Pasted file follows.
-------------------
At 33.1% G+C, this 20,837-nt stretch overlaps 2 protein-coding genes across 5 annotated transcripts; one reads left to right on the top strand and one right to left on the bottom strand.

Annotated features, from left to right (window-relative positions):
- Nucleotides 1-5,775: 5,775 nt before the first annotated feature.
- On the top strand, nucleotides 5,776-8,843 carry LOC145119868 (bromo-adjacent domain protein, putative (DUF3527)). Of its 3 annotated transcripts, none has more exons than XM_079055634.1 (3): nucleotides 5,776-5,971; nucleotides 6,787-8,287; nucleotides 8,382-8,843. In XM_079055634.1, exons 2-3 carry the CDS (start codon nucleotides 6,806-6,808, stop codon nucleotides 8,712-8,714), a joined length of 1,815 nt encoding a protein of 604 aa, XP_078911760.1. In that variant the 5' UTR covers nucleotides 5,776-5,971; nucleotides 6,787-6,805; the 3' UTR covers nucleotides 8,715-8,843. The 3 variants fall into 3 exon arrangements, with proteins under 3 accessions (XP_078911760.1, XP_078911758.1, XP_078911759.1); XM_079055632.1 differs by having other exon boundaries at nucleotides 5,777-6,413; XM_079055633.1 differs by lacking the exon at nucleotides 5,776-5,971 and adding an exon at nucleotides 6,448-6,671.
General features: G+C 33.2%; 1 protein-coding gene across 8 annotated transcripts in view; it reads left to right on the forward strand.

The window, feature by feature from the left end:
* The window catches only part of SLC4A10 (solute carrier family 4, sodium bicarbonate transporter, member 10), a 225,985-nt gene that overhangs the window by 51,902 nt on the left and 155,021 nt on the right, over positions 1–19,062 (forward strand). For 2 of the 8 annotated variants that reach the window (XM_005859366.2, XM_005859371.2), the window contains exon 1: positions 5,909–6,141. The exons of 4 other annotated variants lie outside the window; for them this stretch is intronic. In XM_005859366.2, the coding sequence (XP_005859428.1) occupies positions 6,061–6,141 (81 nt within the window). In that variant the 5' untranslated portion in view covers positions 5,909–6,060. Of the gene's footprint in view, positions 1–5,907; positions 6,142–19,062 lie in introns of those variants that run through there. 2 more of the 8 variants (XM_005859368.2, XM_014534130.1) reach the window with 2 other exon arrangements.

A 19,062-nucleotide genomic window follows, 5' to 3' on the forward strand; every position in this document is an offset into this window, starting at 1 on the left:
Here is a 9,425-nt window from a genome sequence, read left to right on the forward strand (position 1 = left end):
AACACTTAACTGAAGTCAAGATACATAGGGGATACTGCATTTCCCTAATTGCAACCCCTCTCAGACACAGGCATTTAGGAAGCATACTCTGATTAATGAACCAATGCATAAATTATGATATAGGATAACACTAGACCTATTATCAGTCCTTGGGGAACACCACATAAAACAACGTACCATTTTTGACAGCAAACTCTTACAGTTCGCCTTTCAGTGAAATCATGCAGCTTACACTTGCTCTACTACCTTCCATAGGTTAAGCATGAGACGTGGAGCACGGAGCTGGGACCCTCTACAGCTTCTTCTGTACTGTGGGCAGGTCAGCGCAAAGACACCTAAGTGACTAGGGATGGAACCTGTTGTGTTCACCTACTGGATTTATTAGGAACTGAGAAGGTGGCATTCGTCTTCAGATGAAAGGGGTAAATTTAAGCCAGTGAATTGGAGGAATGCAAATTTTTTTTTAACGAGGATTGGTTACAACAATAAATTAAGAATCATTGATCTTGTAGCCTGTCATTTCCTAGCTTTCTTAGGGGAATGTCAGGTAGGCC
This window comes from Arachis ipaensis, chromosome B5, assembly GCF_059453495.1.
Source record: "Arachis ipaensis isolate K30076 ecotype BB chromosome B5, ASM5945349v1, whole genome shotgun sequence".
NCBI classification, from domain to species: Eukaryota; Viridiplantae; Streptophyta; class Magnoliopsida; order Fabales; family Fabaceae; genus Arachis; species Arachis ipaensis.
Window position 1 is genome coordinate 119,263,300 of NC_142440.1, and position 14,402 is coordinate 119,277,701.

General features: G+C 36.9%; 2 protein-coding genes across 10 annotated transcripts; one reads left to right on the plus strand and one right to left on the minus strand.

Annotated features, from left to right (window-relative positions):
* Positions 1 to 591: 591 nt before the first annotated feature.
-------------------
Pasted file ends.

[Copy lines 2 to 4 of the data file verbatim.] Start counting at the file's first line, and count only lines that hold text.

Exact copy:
Annotated features, from left to right (window-relative positions):
- Nucleotides 1-5,775: 5,775 nt before the first annotated feature.
- On the top strand, nucleotides 5,776-8,843 carry LOC145119868 (bromo-adjacent domain protein, putative (DUF3527)). Of its 3 annotated transcripts, none has more exons than XM_079055634.1 (3): nucleotides 5,776-5,971; nucleotides 6,787-8,287; nucleotides 8,382-8,843. In XM_079055634.1, exons 2-3 carry the CDS (start codon nucleotides 6,806-6,808, stop codon nucleotides 8,712-8,714), a joined length of 1,815 nt encoding a protein of 604 aa, XP_078911760.1. In that variant the 5' UTR covers nucleotides 5,776-5,971; nucleotides 6,787-6,805; the 3' UTR covers nucleotides 8,715-8,843. The 3 variants fall into 3 exon arrangements, with proteins under 3 accessions (XP_078911760.1, XP_078911758.1, XP_078911759.1); XM_079055632.1 differs by having other exon boundaries at nucleotides 5,777-6,413; XM_079055633.1 differs by lacking the exon at nucleotides 5,776-5,971 and adding an exon at nucleotides 6,448-6,671.